Privacy for Call Centres: Increase Privacy with These 5 Tips
Call centres are hotbeds for the collection – and theft and misuse – of personal information. With the consequences for mismanagement of personal information increasing, call centres are looking to improve their privacy practices to better protect their customers. These 5 privacy tips for call centres can help improve data security and management:
5 Tips to Improve Privacy for Call Centres
Tip 1: Implement a Multi-Pronged Approach to Privacy
Given the high volume of personal and sensitive information that passes through call centres, it is essential that call centres implement a multi-pronged approach to privacy and data management.
Limiting the amount of personal and sensitive information collected and stored should be a high priority for call centres looking to reduce their risk. With data minimisation in place, call centres should then map all their data flows and implement a cybersecurity program that addresses the risk the personal information poses.
Their cybersecurity programs should contemplate the call centre’s network and system security, customer verification security, and team member training and other operational processes and procedures – at a minimum.
Tip 2: Make the Security Questions Difficult to Answer Based on Public Information
Many organisations just ‘identify’ customers calling in, they don’t authenticate their identity. This makes it easier for criminals to conduct ‘Account Takeovers’, where they steal personal information, account rewards (like frequent flyer points), or use the account for financial gain.
To reduce the risk of social engineering attacks, consider:
- Asking multiple open-ended questions like: “How long ago did you open this account?” or “What types of account(s) do you have with us?”.
- Implementing phone PINs for customers or authentication via email or SMS.
- Adopting voice biometrics, which can help to reduce the likelihood of a fraudulent caller being able to access the account.
Watch this video featuring an ethical hacker to understand why it’s important to make security questions dynamic and difficult:
Tip 3: Do Not Ask Customers to Read Personal Information Out Loud
People are becoming more aware of the importance of keeping their personal information safe. Businesses need to respond to this – or risk alienating their customers (which can result in reduced customer loyalty).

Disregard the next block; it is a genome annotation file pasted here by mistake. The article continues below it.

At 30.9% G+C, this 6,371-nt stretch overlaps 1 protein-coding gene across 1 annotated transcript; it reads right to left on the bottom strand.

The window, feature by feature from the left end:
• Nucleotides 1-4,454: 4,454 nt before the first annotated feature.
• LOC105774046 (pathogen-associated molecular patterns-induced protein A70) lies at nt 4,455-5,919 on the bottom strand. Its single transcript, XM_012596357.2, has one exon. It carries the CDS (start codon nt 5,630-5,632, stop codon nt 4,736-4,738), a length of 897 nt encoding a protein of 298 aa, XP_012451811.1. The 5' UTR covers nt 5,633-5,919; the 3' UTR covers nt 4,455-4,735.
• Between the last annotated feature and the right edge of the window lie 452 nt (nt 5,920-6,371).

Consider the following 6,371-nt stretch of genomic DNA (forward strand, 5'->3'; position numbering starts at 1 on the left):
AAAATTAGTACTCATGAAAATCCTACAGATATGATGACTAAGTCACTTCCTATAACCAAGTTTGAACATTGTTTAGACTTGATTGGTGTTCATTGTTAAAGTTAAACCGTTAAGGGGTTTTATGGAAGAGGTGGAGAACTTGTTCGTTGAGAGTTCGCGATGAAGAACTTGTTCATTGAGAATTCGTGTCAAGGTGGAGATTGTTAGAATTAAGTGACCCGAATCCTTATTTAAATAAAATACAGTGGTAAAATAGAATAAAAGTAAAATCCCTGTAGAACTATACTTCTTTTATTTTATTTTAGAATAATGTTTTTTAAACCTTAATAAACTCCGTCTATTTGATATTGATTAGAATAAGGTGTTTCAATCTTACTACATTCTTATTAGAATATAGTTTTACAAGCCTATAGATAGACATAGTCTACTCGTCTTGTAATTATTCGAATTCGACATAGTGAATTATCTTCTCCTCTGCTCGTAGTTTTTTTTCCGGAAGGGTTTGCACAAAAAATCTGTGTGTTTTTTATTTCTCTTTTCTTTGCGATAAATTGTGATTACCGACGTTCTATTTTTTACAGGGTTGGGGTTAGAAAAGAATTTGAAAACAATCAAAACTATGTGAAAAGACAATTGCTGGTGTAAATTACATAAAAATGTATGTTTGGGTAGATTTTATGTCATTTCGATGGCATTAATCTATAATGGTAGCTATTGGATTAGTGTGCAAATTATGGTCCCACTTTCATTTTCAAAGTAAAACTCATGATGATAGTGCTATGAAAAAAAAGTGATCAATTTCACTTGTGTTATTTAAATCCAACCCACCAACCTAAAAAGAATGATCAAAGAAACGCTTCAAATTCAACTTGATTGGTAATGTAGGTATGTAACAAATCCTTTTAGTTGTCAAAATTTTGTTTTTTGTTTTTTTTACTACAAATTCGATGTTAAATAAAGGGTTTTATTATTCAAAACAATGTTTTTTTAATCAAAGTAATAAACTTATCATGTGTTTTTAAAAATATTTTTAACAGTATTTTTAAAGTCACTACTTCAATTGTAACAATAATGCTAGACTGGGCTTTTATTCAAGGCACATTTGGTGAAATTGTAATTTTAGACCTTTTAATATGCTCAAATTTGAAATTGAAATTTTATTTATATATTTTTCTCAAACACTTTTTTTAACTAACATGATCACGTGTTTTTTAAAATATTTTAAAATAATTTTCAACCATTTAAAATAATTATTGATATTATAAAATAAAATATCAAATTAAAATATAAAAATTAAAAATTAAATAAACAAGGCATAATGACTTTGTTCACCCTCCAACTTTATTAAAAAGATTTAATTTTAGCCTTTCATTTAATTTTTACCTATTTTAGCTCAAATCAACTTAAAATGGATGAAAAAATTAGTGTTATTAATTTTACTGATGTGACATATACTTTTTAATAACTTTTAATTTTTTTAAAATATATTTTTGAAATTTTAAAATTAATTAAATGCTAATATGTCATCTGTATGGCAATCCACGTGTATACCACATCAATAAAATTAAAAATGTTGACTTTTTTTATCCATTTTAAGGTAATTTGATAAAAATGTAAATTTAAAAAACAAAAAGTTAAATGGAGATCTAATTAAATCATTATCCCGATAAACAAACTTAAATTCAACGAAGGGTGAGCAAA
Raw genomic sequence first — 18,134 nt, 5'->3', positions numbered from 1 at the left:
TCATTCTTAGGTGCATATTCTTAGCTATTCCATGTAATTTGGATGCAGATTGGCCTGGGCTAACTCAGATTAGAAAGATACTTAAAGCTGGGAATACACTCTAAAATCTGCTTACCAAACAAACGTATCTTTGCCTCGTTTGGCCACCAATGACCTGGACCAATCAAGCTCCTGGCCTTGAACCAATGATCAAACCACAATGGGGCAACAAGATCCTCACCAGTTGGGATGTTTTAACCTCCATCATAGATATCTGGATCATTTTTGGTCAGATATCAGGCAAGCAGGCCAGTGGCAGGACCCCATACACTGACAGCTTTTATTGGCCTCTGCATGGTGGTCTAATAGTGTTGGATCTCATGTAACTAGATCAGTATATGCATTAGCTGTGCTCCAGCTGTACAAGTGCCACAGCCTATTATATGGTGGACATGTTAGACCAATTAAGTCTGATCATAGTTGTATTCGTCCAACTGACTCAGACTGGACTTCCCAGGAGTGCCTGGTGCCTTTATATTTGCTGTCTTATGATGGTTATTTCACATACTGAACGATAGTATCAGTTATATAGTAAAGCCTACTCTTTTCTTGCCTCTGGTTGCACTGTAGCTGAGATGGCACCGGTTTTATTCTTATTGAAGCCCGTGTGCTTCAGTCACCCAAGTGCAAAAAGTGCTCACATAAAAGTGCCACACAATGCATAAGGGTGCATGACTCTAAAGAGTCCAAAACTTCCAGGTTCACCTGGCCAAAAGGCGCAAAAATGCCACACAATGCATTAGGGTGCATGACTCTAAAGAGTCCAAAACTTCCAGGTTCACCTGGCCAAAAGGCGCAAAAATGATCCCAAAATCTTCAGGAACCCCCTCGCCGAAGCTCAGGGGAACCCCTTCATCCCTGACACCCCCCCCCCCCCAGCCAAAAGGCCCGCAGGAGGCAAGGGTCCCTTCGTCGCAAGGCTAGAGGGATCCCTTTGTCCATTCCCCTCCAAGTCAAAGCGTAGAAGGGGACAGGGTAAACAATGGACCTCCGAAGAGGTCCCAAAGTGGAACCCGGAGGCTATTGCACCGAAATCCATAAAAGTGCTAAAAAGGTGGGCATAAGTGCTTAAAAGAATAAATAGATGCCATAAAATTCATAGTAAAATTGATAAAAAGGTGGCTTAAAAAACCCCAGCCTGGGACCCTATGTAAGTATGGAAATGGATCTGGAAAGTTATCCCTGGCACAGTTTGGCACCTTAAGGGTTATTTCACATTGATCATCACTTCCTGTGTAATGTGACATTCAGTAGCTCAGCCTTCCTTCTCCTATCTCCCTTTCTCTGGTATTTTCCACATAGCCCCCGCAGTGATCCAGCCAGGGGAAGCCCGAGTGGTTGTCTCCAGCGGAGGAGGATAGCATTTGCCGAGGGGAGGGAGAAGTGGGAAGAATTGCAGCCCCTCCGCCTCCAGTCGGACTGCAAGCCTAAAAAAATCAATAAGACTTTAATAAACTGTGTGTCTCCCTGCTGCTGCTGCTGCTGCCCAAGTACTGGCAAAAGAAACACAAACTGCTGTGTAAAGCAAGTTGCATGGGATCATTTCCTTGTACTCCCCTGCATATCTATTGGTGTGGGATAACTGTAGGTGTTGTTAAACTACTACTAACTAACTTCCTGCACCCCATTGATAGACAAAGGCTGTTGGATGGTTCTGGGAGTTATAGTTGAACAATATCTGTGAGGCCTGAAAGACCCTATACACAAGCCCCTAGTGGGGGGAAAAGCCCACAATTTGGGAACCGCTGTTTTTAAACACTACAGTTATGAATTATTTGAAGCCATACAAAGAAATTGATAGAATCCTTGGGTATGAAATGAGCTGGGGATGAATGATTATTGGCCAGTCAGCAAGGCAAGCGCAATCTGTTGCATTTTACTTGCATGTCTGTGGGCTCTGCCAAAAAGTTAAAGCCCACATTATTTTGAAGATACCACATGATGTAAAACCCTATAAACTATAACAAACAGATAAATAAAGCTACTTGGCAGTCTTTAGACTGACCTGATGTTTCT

Call centres should avoid, wherever possible, requiring their customers to verify their personal and sensitive information or their security details out loud. Instead, implement technologies that give customers the option to verify numeric information via the keypad.
Tip 4: Educate Your Customers
Let your customers know what your ordinary authentication practices are – and what you would never do:
- Tell them that you would never ask them for their online password or for the multi-factor authentication passcodes.
- Let them know that they should hang up and call a specific number if they’re unsure about whether a certain call from your centre is legitimate.
- Advise customers to choose a secure phone PIN and not share it with anyone. Ideally, the phone PIN will be provided via the keypad and the agent themself won’t hear it or otherwise be able to access it.
Tip 5: Implement Strong Protections If Your Agents Work from Home.
Your staff already represents the largest risk to your call centre’s privacy and data security. This risk is amplified when they work from home for many reasons. For example, there are more potential entry points to the network for hackers to exploit. It’s also more likely that operational procedures and processes will fall to the wayside.
As a result, call centres need to have robust protections and policies in place for team members who work remotely. At a minimum, these should include:
- Mandating the use of organisation-provided equipment and networks for taking calls and accessing the organisation’s systems at home.
- Using a secure cloud-based system and software for all organisational processes.
- Requiring your team to use specific work-from-home security protocols.
If you need help addressing privacy and data security at your call centre, reach out. Our privacy team would love to help.